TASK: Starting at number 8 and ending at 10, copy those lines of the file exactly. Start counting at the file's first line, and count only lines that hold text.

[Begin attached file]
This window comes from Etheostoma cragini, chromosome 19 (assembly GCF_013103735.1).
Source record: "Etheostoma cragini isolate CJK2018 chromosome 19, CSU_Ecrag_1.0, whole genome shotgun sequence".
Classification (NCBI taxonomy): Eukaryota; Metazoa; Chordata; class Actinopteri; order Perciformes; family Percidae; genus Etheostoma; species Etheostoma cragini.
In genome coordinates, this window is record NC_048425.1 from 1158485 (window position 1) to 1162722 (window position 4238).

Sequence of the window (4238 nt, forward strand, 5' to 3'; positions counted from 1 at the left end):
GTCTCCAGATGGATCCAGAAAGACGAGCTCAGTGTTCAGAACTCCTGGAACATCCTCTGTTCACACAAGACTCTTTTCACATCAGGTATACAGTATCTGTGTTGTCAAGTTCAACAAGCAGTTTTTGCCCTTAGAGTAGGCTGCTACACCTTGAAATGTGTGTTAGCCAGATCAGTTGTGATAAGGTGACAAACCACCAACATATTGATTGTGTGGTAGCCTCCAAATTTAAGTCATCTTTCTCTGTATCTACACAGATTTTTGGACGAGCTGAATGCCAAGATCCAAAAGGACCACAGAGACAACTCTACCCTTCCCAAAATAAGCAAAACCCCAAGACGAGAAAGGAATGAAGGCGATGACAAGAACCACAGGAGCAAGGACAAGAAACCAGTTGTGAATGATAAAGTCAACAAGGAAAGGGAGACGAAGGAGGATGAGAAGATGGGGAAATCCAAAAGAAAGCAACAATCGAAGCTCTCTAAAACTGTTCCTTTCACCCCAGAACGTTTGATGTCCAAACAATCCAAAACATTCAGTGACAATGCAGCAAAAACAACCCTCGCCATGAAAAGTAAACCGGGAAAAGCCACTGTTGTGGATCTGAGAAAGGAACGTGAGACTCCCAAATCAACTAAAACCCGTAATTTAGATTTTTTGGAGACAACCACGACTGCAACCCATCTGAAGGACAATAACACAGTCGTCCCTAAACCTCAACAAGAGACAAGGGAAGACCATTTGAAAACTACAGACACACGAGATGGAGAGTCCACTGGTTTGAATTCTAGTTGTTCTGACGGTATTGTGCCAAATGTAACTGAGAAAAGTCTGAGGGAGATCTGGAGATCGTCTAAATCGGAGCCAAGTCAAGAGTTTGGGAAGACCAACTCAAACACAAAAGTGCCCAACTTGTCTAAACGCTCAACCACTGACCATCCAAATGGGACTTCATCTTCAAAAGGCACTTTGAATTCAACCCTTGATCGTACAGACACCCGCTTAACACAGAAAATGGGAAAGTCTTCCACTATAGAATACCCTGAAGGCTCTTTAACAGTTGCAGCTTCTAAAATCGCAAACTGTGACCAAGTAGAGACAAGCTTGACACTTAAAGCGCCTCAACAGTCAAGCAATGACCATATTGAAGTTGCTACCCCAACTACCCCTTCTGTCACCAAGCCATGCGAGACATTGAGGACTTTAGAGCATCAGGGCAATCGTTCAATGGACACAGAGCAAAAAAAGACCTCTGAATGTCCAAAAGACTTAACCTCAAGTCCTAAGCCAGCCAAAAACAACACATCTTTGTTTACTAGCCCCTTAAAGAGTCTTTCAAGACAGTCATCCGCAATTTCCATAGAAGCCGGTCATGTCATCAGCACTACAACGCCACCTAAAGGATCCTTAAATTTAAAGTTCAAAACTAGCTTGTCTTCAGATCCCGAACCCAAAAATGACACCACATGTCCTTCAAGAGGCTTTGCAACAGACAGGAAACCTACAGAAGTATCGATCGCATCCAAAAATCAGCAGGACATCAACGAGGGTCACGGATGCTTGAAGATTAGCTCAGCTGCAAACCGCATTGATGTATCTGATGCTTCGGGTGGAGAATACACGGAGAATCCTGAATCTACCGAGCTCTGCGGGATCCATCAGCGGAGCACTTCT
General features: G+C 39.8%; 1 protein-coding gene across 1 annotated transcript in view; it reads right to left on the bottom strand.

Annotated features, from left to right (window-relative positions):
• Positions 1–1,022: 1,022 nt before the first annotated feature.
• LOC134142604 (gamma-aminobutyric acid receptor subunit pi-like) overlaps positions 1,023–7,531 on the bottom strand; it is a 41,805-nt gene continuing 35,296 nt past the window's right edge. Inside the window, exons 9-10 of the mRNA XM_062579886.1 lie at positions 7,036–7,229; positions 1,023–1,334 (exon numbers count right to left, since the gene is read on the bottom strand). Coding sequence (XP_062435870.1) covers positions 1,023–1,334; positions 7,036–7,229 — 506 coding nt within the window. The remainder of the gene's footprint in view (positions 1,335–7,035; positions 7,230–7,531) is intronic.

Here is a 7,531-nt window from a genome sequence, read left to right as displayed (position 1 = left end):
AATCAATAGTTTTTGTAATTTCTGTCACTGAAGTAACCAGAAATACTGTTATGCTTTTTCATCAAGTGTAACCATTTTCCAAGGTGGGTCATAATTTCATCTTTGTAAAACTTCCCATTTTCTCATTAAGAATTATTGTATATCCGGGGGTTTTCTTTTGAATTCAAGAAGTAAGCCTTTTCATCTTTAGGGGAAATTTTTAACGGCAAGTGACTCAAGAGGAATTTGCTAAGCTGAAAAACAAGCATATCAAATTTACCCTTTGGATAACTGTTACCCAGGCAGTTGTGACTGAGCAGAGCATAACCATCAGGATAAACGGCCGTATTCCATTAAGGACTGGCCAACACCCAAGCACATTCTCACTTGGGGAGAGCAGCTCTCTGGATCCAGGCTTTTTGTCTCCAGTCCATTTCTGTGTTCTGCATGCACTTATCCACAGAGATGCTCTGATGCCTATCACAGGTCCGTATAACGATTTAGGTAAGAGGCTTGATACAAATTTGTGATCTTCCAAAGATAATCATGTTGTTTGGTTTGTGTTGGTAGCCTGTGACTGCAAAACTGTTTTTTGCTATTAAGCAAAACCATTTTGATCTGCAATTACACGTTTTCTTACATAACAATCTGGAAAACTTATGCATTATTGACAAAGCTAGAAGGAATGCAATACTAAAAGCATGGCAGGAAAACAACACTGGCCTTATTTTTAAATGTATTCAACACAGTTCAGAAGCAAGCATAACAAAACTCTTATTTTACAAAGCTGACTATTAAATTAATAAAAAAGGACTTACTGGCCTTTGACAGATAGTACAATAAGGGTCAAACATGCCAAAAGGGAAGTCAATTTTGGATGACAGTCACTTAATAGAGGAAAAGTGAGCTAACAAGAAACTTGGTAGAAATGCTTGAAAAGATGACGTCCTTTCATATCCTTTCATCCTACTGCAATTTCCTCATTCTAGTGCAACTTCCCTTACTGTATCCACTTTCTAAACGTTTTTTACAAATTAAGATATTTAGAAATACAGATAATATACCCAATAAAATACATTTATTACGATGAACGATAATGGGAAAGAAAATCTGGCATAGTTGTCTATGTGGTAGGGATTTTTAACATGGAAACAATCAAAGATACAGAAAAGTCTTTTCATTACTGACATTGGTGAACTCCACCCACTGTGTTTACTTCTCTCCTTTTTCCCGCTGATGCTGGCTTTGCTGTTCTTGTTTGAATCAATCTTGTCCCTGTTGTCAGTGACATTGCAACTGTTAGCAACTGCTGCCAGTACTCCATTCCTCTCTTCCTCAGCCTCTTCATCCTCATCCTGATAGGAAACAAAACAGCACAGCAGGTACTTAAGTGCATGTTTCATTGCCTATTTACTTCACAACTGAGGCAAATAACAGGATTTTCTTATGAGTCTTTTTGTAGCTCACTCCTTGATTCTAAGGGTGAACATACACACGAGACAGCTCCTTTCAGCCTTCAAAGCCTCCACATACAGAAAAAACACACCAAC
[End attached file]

Annotated features, from left to right (window-relative positions):
• Positions 1–1,022: 1,022 nt before the first annotated feature.
• LOC134142604 (gamma-aminobutyric acid receptor subunit pi-like) overlaps positions 1,023–7,531 on the bottom strand; it is a 41,805-nt gene continuing 35,296 nt past the window's right edge. Inside the window, exons 9-10 of the mRNA XM_062579886.1 lie at positions 7,036–7,229; positions 1,023–1,334 (exon numbers count right to left, since the gene is read on the bottom strand). Coding sequence (XP_062435870.1) covers positions 1,023–1,334; positions 7,036–7,229 — 506 coding nt within the window. The remainder of the gene's footprint in view (positions 1,335–7,035; positions 7,230–7,531) is intronic.